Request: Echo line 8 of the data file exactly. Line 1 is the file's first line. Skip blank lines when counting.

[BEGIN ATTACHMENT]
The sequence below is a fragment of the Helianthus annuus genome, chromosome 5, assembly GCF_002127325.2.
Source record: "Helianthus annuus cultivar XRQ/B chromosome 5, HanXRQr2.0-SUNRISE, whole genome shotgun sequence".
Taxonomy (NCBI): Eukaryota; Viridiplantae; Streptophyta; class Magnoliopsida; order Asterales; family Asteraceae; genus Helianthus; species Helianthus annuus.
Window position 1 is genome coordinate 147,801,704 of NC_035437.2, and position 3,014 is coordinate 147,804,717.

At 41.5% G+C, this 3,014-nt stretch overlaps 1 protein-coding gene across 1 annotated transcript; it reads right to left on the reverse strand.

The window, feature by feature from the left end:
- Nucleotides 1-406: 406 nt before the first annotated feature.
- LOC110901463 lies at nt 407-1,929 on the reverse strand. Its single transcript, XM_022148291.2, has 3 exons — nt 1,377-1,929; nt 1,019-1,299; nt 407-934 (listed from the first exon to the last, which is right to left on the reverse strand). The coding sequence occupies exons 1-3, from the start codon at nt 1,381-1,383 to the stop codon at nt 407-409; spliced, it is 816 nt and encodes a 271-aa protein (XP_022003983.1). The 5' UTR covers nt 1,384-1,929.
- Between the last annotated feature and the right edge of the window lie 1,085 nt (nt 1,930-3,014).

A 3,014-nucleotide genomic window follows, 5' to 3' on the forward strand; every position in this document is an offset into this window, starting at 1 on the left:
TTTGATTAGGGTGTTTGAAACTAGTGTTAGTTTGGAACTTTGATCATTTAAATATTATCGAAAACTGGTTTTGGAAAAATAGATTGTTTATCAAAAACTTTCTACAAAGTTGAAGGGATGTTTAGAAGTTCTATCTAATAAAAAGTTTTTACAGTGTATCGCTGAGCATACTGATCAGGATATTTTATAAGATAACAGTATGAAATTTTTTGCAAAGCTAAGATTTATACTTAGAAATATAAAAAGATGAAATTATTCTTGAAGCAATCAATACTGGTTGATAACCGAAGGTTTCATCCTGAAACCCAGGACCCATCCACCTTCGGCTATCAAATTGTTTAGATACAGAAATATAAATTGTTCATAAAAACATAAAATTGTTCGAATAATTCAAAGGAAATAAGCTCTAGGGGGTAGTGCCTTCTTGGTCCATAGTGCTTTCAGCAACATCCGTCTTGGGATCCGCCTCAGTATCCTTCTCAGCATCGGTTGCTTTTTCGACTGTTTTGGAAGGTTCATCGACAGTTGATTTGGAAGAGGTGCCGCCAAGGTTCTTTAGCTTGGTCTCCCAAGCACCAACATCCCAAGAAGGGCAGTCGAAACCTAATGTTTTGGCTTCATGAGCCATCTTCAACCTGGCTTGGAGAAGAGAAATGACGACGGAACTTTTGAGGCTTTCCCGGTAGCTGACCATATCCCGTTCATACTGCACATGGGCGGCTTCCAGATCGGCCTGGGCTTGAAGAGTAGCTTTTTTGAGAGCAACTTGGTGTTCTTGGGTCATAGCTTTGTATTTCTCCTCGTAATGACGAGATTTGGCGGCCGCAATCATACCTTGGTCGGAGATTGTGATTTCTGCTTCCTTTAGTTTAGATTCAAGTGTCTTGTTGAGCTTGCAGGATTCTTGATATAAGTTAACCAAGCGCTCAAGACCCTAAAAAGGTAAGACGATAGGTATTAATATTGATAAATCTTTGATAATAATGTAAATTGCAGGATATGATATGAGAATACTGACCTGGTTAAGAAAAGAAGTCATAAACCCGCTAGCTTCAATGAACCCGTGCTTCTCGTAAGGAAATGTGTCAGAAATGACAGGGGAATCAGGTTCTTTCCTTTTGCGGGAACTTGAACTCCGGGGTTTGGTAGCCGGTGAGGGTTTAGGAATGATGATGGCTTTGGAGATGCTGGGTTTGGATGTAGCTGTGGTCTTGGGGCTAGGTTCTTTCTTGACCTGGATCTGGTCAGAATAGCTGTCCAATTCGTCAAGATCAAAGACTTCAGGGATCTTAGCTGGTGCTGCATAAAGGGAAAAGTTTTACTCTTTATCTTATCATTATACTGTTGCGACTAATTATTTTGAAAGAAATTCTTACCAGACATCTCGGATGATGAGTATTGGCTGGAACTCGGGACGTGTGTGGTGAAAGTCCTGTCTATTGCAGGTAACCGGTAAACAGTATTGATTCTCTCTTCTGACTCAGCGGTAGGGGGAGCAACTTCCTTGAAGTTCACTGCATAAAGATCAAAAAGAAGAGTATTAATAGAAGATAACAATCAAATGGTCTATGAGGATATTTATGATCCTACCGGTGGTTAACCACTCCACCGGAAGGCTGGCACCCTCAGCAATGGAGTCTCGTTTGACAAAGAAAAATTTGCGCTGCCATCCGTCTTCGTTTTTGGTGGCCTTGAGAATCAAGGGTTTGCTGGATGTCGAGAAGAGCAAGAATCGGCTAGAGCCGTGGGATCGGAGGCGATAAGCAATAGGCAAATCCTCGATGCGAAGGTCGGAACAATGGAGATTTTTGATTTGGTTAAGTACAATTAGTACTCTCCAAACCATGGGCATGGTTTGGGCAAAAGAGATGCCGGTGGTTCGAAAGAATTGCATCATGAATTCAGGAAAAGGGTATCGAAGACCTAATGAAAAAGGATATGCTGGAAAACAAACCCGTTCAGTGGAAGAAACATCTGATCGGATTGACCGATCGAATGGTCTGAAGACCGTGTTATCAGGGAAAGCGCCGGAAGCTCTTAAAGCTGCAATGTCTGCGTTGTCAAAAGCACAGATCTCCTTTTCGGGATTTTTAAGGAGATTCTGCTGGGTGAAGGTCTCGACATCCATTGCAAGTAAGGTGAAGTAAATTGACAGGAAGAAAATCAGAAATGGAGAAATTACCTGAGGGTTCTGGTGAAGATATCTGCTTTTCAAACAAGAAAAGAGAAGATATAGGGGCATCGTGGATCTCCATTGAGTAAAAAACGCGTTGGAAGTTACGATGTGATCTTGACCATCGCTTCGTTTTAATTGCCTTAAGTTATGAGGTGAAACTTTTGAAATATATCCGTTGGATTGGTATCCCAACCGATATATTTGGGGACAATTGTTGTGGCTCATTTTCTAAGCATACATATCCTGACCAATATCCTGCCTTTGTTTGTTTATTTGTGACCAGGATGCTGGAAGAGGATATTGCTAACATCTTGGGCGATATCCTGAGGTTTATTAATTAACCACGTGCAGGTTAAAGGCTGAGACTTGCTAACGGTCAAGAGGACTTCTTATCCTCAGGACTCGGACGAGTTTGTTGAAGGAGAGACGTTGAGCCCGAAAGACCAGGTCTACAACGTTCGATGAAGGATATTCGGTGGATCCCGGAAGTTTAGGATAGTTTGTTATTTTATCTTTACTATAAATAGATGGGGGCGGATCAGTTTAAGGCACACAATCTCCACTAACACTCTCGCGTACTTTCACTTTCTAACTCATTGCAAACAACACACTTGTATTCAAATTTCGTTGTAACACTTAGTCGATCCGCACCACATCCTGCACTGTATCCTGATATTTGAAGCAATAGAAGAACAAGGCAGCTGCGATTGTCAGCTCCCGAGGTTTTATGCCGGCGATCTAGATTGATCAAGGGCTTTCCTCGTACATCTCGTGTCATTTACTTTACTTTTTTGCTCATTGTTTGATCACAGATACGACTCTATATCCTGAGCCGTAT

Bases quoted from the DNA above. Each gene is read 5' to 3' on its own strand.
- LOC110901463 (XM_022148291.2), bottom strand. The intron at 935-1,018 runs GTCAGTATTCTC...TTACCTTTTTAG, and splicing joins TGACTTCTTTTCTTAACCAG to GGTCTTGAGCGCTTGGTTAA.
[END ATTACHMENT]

- LOC110901463 lies at nt 407-1,929 on the reverse strand. Its single transcript, XM_022148291.2, has 3 exons — nt 1,377-1,929; nt 1,019-1,299; nt 407-934 (listed from the first exon to the last, which is right to left on the reverse strand). The coding sequence occupies exons 1-3, from the start codon at nt 1,381-1,383 to the stop codon at nt 407-409; spliced, it is 816 nt and encodes a 271-aa protein (XP_022003983.1). The 5' UTR covers nt 1,384-1,929.